Phipps' SEED Classroom aims to add to kids' curiosity
At Phipps Conservatory and Botanical Gardens, learning has never been greener.
Last month, the conservatory unveiled the nation's second-ever net-zero energy, fully sustainable, modular classroom.
The SEED (Sustainable Education Every Day) Classroom is designed to be an entirely self-sustained classroom that provides space where kids can receive hands-on learning opportunities, SEED cofounder Stacy Smedley says.
The classroom checks seemingly every box for environmental conservation — toxin-free; uses natural lighting; collects and filters hundreds of gallons of rainwater for its sink and composting toilets; aerates using the energy-efficient “Energy Recovery Ventilator” system; and produces and tracks energy using solar panels (almost 1,300 kilowatts produced in its first month).
The classroom is so “green” that its walls — referred to as “living walls” — allow students to plant and grow year-round vegetation in them.
“Kids have said that they want to live there,” Smedley says. “They feel like they're outside when they're inside.”
The classroom at Phipps will host science-education programs for thousands of children annually, as well as other educational and professional endeavors throughout the year.
The classroom, which is open for the public to tour from 11 a.m. to 3 p.m. Saturdays, is intended to illustrate to the important connection between people and plants, as well as how human health and environmental health are interconnected, says Richard Piacentini, Phipps executive director.
Many features of the classroom are designed to spark children's curiosity and provide hands-on education about energy conservation.
Children are able to, for example, turn the heat down for one day and see how many quantifiable kilowatts of energy production that saves, Smedley says.
“It's turning learning inside-out by allowing kids to do rather than opening a text book and reading,” she says.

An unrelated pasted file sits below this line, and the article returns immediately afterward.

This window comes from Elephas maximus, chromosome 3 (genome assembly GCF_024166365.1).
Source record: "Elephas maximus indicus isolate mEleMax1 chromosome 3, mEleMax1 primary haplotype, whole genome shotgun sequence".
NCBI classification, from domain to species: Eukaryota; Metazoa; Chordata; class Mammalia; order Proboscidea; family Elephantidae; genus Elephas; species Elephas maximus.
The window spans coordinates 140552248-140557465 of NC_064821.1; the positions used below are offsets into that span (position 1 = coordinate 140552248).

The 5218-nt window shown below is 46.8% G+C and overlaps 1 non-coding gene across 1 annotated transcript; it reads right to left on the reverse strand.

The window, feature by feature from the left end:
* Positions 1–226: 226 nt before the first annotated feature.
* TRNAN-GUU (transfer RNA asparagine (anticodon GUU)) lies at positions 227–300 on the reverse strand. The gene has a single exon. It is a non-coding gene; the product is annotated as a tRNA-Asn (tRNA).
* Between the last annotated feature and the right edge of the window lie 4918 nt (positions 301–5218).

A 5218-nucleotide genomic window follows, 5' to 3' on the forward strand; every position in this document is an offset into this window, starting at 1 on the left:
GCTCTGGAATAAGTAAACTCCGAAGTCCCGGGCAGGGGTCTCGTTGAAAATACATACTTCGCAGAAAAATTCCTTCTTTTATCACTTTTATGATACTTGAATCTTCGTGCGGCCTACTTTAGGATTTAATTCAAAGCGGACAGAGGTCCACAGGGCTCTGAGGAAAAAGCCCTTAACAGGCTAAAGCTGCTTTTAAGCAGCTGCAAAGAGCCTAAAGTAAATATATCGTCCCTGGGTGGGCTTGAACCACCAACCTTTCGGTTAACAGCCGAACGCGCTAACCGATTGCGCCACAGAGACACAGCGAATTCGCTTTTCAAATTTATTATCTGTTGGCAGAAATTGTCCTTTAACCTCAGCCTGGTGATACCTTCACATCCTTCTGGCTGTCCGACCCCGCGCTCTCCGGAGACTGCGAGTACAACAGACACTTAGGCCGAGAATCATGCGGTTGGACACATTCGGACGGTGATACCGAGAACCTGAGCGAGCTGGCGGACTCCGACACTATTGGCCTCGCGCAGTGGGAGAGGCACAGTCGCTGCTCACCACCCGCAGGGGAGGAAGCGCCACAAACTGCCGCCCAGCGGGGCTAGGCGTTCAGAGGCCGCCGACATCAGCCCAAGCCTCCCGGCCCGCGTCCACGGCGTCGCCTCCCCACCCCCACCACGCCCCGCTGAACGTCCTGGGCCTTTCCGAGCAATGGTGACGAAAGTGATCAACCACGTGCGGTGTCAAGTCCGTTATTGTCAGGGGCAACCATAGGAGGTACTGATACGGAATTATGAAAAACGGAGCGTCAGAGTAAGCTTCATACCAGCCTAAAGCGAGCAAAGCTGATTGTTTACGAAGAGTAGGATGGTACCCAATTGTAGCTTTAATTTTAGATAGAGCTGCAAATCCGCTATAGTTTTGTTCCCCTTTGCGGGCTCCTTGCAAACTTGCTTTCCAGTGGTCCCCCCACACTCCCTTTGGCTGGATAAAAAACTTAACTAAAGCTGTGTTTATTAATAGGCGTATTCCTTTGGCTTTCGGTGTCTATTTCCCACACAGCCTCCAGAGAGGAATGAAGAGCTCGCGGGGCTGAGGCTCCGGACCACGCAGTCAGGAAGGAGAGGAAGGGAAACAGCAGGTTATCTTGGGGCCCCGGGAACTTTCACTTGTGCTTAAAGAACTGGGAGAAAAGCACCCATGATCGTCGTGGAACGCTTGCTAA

The classroom's visible electrical wiring allows students to trace where their electrical energy is coming from, Smedley says. “Kids grow up in an environment that covers everything up,” she says. “Kids learn by seeing and asking questions.”
Due to a growing need for classroom space nationally, approximately one in three U.S. schools use modular units, according to the conservatory. However, many pose inherent problems, such as inadequate lighting and ventilation or are commonly cited for health risks, such as excess mold and high levels of toxins.
The SEED classroom avoids and mitigates many of problems faced by other modular homes by maximizing daylight and fresh air, among other measures, Smedley says.
“A lot of portable units are only designed to last 10 to 15 years,” Piacentini says. “This is designed to be here forever.”
Last month, in order to validate itself as self-sustaining, the classroom began a 12-month criteria test to prove it is “zero-energy,” he says.
The classroom at Phipps is only the second is be unveiled nationally, the first was constructed in May 2014 at Perkins Elementary School in Seattle.
“It's become way less about building and more about what the building can teach,” says Smedley, an architect from Seattle. “That's been pretty cool.”
Matthew Zabierek is a staff writer for Trib Total Media. He can be reached at firstname.lastname@example.org or 412-320-7948.